Article: Physical activity measurements affected participants' behavior in a randomized controlled trial.[show abstract] [hide abstract]
ABSTRACT: Assessing levels and determinants of physical activity as outcome measurements might have an independent effect on participant's physical activity behavior. The objective is to study this effect in a randomized controlled trial (RCT) promoting regular physical activity in Dutch general practice. Using a Solomon four-group design, participants were randomized twice. After randomization to a control or intervention-condition at general practice level (N = 29), participants were randomized to a group participating in measurements at baseline, 2 and 6 months (3M-group, N = 361), or a group only participating in measurements at 6 months (1M-group, N = 356). Outcome measures assessed at 6 months included: level of physical activity (self-reported and objectively measured with accelerometry), meeting ACSM/CDC guideline for regular physical activity, stage of change, and determinants of physical activity. Follow-up data on 635 participants (89%) was collected. Statistically significant measurement effects were found for meeting the ACSM/CDC guideline (self-reported), self-efficacy for resisting relapse, knowledge, and on awareness. Other outcome measures showed positive trends, except stages of change. Measurements of physical activity affect participant's physical activity behavior, possibly triggered by a raised awareness about their own physical activity level. Implications for future research are discussed, as well as methodologic limitations of the study design.Journal of Clinical Epidemiology 05/2006; 59(4):404-11. · 4.27 Impact Factor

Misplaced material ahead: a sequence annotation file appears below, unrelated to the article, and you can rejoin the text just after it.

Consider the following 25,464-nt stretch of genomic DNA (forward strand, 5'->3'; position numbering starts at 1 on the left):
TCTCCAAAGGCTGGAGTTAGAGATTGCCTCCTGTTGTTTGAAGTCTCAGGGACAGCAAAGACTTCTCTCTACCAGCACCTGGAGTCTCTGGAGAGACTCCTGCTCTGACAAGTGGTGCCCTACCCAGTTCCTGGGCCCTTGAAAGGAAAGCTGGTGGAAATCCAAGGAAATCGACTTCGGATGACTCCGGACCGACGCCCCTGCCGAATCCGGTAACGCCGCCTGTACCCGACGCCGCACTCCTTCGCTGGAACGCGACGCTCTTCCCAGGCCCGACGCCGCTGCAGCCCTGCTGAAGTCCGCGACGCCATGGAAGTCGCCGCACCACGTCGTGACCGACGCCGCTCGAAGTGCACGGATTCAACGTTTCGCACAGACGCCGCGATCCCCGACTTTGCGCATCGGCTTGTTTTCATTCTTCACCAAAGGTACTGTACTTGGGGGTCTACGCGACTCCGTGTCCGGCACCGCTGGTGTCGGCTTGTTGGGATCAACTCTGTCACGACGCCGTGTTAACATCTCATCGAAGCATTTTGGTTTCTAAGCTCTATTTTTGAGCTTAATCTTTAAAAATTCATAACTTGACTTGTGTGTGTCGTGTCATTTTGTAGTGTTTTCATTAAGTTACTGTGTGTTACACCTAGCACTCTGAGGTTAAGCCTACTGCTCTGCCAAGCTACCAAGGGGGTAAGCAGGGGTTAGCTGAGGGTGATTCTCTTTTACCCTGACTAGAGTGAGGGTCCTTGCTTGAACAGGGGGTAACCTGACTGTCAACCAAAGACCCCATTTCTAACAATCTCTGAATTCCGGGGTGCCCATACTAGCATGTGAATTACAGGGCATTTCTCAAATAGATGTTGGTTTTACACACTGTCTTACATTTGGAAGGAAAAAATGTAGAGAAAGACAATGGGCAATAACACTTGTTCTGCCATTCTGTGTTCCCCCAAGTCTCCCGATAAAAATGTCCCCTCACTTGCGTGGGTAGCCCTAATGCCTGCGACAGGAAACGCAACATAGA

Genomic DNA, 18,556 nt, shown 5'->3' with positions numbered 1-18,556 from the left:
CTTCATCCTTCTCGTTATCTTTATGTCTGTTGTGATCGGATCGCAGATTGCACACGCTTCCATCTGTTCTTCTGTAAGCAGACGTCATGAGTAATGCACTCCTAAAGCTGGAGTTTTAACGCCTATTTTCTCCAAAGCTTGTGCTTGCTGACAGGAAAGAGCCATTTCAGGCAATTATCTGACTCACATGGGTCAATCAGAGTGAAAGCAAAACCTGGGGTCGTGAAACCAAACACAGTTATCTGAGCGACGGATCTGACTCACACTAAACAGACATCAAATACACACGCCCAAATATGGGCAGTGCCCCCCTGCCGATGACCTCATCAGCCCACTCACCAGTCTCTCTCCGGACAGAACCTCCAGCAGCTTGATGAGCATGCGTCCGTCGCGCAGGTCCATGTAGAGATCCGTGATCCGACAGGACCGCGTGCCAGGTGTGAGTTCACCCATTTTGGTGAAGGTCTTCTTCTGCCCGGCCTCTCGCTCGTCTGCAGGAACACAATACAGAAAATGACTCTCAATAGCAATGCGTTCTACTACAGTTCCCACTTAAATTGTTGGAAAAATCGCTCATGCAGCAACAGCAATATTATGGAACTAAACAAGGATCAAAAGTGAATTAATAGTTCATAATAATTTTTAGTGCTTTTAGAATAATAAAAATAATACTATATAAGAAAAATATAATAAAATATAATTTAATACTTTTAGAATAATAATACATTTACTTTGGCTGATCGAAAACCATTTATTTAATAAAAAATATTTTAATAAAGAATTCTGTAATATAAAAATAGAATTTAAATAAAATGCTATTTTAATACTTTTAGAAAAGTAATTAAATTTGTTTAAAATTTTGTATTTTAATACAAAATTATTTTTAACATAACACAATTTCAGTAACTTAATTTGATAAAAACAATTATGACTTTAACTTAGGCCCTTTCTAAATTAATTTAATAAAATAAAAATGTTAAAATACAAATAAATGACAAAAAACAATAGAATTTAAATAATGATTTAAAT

Article: Improving dietary behavior: the effectiveness of tailored messages in primary care settings.[show abstract] [hide abstract]
ABSTRACT: To achieve the Healthy People 2000 objectives, public health professionals must develop effective dietary interventions that address psychosocial and behavioral components of change. This study tested the effect of individually computer-tailored messages designed to decrease fat intake and increase fruit and vegetable intake. Adult patients from four North Carolina family practices were surveyed at baseline and then randomly assigned to one of two interventions or to a control group. The first intervention consisted of individually computer-tailored nutrition messages; the second consisted of nontailored nutrition information based on the 1990 Dietary Guidelines for Americans. Patients were resurveyed 4 months postintervention. The tailored intervention produced significant decreases in total fat and saturated fat scores compared with those of the control group (P < .05). Total fat was decreased in the tailored group by 23%, in the nontailored group by 9%, and in the control group by 3%. Fruit and vegetable consumption did not increase in any study group. Seventy-three percent of the tailored intervention group recalled receiving a message, compared with 33% of the nontailored intervention group. Tailored nutrition messages are effective in promoting dietary fat reduction for disease prevention.American Journal of Public Health 06/1994; 84(5):783-7. · 3.93 Impact Factor